- Nothing much changes, or
- Everything changes.
Unfortunately those changes are often followed by the unintended consequence of
a swing to the other end of the spectrum: The board becomes disengaged, as
their new governance system was designed almost entirely in reaction to their
initial micromanaging ways.
One Part Compassion, One Part
In our experience, problem-solving
cannot solve complex problems. Yes, that seems counterintuitive. But the
reality we have seen in the prior section is that problem-solving approaches
tend to be narrowly focused, when the problems themselves are inter-related and
complex. Problem-solving tends to aim at the symptom (micromanagement) in a
vacuum, rather than addressing everything that relates to causing that symptom.
Because of its narrow focus, problem-solving tends to lead to unintended
consequences - like the disengaged boards noted above.
So then, what can work? The answer
is to look beyond the situation you do NOT want (the problem), and instead aim
your efforts squarely at achieving the situation you DO want. Instead of
aiming to solve the problem of micromanagement, you will aim at creating an
effective, high functioning board.
To accomplish that will require one
part compassion, and one part wisdom. The compassion will help you ease board
members through their own well-meaning reasons for micromanaging. This will
require not just that those micromanaging board members change, but that
you change your assumptions about their reasons for doing what
they are currently doing.
From there, wisdom will guide you
to proactively create situations where the board will simply have no reason to
Compassion: Why Boards
As we noted in Problem # 6 above,
at the root of virtually all micromanagement is fear.
Fear, concern, and worry (and all
the other words we use for this emotional reaction) are all responses to
feeling threatened. They arise from our natural instinct for self-preservation.
Board members could be afraid that the finances are shaky. Or that the finances
are ok now, but you never know. They could be unsure about a surge in
organizational growth, or a sense of stagnation.
The fear could be personal - an
individual may be afraid that his/her position of authority on the board will
be threatened by a particular action. Or they could simply be feeling unsure of
their own role within the organization.
Regardless of the cause, as a
general rule, when folks act badly, you can pretty well guess they feel
threatened in some way, either personally or on behalf of the
Consider what the best
practice in governance dictates boards should be holding themselves
accountable for - legal oversight, operational oversight, financial oversight.
Those internal oversight functions,
done in the way most boards handle them, all tend to be reactive, primarily
aimed at limiting risk and liability. These are the functions current standards
and practices instruct as the main role of a board.
They also are functions that
virtually drip with fear. No wonder boards micromanage!
Boards are right to be concerned
that the organization may be financially unstable. They are right to be
concerned that the CEO has no succession plan in the event she wins the lottery
and heads to Tahiti. They are right to be concerned that they aren't paying
their staff what they can get by working in the private sector. These are
important issues, and the board is ultimately accountable for all of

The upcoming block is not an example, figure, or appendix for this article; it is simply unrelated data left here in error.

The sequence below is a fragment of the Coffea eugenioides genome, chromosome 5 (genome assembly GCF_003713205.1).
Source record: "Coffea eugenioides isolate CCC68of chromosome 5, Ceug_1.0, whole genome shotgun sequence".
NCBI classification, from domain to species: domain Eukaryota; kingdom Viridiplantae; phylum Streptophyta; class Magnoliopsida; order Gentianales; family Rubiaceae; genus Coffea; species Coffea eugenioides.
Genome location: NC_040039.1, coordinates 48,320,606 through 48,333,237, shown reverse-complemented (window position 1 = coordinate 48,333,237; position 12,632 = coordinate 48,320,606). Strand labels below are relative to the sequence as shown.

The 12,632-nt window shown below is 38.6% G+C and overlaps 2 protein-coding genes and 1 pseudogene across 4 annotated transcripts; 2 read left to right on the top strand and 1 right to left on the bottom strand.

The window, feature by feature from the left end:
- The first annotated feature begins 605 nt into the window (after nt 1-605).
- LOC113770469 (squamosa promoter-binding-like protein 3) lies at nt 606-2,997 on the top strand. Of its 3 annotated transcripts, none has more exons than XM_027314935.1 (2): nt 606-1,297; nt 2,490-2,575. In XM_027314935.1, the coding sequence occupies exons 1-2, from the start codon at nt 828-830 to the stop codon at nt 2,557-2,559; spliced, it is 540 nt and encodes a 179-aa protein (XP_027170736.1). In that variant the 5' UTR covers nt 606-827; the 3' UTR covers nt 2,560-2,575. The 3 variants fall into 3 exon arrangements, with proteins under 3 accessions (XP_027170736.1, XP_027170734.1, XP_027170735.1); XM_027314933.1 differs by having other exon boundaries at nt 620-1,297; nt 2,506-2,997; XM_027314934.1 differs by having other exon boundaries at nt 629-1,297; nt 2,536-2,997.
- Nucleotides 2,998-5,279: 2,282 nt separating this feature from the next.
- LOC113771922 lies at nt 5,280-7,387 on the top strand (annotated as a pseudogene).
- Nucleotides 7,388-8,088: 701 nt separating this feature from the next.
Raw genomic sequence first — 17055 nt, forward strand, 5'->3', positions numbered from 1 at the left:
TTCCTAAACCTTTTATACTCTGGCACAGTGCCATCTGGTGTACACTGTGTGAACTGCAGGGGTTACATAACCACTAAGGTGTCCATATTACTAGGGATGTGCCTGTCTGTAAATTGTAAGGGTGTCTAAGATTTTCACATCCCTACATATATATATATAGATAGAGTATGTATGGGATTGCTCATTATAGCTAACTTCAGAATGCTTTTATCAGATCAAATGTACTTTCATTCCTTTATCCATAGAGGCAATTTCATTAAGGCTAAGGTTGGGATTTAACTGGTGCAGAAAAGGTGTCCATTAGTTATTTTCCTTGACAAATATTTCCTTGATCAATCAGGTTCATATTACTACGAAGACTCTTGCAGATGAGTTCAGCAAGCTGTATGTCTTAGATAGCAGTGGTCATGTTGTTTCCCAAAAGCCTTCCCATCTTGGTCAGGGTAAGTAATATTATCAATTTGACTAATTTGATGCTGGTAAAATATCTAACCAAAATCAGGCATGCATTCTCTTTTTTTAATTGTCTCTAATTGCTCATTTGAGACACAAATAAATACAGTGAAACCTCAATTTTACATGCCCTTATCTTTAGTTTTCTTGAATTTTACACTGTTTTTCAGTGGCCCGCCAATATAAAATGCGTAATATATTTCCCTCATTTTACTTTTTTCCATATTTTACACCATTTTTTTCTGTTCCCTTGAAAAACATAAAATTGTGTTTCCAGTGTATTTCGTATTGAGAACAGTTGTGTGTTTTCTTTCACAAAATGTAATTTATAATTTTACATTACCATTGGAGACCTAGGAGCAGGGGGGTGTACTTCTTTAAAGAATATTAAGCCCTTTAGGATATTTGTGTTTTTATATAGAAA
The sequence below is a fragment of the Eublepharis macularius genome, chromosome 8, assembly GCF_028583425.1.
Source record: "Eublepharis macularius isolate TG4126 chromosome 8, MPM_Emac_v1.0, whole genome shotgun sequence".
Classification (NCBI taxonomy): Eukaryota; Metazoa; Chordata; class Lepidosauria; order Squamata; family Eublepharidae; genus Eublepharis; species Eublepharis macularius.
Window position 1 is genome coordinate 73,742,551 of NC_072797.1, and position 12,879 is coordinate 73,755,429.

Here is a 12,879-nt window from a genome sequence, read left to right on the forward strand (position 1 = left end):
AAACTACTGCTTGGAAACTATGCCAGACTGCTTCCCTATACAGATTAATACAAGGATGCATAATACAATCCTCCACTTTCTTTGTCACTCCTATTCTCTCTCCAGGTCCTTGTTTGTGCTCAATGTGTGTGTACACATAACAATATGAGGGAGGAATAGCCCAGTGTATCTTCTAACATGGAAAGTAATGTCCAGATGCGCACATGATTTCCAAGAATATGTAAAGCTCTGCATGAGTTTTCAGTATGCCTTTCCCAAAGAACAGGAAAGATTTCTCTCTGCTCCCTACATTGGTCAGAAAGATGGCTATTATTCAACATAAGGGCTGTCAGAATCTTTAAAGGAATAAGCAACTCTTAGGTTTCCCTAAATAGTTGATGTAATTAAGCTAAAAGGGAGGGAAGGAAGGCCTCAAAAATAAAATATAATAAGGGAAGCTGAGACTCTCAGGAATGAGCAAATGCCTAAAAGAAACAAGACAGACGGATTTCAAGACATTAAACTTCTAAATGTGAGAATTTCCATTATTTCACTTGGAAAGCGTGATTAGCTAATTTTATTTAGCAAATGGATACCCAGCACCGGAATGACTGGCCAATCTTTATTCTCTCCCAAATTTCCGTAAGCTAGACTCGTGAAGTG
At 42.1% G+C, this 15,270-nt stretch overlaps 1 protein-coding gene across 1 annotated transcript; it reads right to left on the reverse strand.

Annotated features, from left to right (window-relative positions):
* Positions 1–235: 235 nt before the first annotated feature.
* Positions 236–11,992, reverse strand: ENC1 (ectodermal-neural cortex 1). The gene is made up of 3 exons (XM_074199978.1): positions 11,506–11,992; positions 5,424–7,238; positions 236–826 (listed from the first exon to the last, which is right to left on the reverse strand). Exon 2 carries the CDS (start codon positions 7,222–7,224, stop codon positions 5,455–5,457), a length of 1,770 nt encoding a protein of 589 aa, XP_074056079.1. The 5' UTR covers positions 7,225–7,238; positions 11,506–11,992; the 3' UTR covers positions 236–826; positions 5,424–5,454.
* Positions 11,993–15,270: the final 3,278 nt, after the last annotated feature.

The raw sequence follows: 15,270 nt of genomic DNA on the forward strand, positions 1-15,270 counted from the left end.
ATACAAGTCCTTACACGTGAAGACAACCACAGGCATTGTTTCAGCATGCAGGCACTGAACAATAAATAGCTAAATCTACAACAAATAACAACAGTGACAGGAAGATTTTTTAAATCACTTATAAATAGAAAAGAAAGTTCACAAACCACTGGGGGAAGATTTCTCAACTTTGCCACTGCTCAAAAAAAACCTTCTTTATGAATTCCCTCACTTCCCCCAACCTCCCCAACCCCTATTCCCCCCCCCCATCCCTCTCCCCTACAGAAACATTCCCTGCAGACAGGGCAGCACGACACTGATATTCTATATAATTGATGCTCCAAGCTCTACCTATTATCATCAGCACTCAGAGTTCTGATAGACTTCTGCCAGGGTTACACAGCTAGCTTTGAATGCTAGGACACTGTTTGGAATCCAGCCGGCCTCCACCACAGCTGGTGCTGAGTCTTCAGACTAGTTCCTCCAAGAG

So the first step is to stop
treating micromanagement as if it is a disease that comes from a few
control-freak board members. The first step is to be compassionate. Boards that
micromanage are not evil demons sent to make your life
Compassion leads us to realize:
Board members micromanage because they care, they are scared, and they
dont know what else to do.
If we can be grateful for the fact
that they care; if we can compassionately acknowledge that none of us acts well
when were scared; and if we can compassionately encourage them to learn
how to be more proactive than reactive - their micromanagement will go
That is where wisdom comes
Wisdom: Creating Engaged Boards Who
As noted above, if we aim at
solving the micromanagement symptom, we will only get so far. However, if we
look beyond the problem we do NOT want, and aim our efforts instead at the
positive situation we DO want, we will solve our problems on the way to
creating something positive.
What would that positive scenario
be for your board? What would you like them to be?
Engaged? Energized? Passionate
about the mission and passionate about making your organizations vision a
reality in your community? Perhaps a board that knows its role, and understands
how to do its job? A board that communicates well? Engages others in the work
of the organization? A board that is more proactive than
You can already see that if that
described your board, they would not be micromanaging. You can see that their
micromanagement problem could be solved as they reach for the best possible end
The following approaches will help
you create that positive, community-focused, proactive board in a way that is
honest and compassionate about their current fears.
Encouraging the Board to Want
If boards micromanage in part because they think that is what they
are supposed to be working on, how can you encourage your board to want more
than that minimum level of fiduciary oversight, especially if they think that
is not their job?
The following exercise will help
your board want to learn more about how to lead and govern for the boards
highest potential. Its purpose is to inspire and encourage the board to want to
learn a different way, rather than prescribing that they must. It will do that
by helping board members see that there is important and exciting work they are
NOT doing because they are spending their time on the
Have board members review all the
boards agenda items for the past several meetings. For each agenda item,
mark which category it fits:
Is this activity a
duplication or review of a task staff already does or has done? Is it a rubber